Tuesday, March 13, 2018

PROVOKED, first in the Enlightenment series of historical novels featuring David Lauriston and Lord Murdo Balfour

(Enlightened #1)
Kindle edition
$3.99 available now

Rating: 4* of five

The Publisher Says: Tormented by his forbidden desires for other men and the painful memories of the childhood friend he once loved, lawyer David Lauriston tries to maintain a celibate existence while he forges his reputation in Edinburgh’s privileged legal world.

But then, into his repressed and orderly life, bursts Lord Murdo Balfour.

Cynical, hedonistic and utterly unapologetic, Murdo could not be less like David. And as appalled as David is by Murdo’s unrepentant self-interest, he cannot resist the man’s sway. Murdo tempts and provokes David in equal measure, forcing him to acknowledge his physical desires.

But Murdo is not the only man distracting David from his work. Euan MacLennan, the brother of a convicted radical David once represented, approaches David to beg him for help. Euan is searching for the government agent who sent his brother to Australia on a convict ship, and other radicals to the gallows. Despite knowing it may damage his career, David cannot turn Euan away.

As their search progresses, it begins to look as though the trail may lead to none other than Lord Murdo Balfour, and David has to wonder whether it’s possible Murdo could be more than he seems. Is he really just a bored aristocrat, amusing himself at David’s expense, or could he be the agent provocateur responsible for the fate of Peter MacLennan and the other radicals?

My Review: I'd rate this lower if I hadn't been prepared for the modest sexual content. What there was the author did well and it wasn't gratuitous or inorganic. I was sure the story needed to be in that place at that moment; I was sure the characters were true to their established motivations; in the end, it wasn't about dissatisfaction that I've read from a few other reviewers. I suspect the issues arose from what I was inclined to see as "instaluuuv" between men of radically (!) different stations in Regency life.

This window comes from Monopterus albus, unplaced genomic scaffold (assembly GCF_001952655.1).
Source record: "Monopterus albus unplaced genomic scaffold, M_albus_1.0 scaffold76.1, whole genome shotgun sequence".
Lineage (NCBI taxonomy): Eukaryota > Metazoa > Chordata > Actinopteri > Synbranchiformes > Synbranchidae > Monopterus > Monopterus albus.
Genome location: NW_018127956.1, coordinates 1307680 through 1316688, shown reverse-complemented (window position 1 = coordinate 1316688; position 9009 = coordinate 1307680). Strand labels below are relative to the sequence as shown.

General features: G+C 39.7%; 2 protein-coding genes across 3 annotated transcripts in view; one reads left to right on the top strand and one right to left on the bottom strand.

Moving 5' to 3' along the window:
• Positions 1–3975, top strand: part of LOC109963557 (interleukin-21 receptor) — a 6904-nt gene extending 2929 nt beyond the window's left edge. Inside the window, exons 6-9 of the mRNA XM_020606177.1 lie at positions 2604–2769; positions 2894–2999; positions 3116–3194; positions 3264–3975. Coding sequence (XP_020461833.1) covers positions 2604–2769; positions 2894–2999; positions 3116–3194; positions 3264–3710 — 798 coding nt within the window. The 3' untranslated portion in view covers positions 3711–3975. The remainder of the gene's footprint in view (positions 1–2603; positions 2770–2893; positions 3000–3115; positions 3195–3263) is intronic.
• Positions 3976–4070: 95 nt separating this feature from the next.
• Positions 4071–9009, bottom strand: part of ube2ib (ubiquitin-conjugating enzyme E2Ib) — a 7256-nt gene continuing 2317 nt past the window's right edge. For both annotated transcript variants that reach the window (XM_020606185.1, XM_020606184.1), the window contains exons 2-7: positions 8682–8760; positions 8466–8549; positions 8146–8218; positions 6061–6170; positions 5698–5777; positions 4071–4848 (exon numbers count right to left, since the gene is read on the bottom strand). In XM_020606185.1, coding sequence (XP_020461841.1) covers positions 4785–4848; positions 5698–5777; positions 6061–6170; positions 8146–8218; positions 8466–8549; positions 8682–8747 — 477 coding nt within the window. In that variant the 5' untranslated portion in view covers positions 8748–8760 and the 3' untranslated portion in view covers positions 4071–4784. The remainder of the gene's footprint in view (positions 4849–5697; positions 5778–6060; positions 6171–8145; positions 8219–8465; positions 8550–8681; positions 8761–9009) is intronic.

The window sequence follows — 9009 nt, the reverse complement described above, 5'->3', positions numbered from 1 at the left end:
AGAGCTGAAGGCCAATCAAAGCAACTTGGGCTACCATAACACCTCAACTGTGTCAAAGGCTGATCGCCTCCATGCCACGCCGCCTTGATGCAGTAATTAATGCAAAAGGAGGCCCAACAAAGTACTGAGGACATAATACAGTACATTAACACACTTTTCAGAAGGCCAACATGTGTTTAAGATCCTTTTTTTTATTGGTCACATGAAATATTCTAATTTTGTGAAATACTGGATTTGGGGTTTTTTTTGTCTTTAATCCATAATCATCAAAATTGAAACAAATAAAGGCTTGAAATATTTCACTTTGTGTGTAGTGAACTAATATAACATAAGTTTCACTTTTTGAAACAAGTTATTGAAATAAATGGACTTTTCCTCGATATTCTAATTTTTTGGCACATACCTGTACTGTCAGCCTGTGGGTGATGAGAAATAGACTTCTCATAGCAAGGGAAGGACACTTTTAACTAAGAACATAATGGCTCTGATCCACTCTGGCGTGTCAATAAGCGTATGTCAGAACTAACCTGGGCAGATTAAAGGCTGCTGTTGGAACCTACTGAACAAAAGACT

That mattered a great deal more then than it does now. Not that it doesn't now, it definitely does, but then it was an issue front and center in every act of daily life. How Balfour comes on to David is completely believable. How David responds, and how he feels, is also completely believable.

That Murdo Balfour argues for the pragmatic accommodation of self to society is unremarkably in character; that David starchily stands for conformity to the harshest possible code of actions while suffering for it is also unremarkably in character for his Presbyterian upbringing. A sect that preached predestination...your soul's salvation was not earned or even earnable since God decided the identity of the 144,000 saved at the beginning of time....wasn't likely to produce anything but the most craven sorts of lickspittles.

What made the read pleasurable for me was the sense that the men were genuinely, if ineptly and obtusely, falling for the person wearing the pretty face that neither could quite unsee. David's red hair, Balfour's dark eyes, David's slightness and Balfour's height and heft...timelessly, opposites do indeed attract. But the characters, the bits that have to fit if a passion is to alter its bell curve towards love's more complex shapes, do match. The men are motivated by their respective and surprisingly similar sense of honor.

It's just a pity that David's sense of humor is so impaired at the expense of that sense of honor.

Not for the squeamishly heterosexual.

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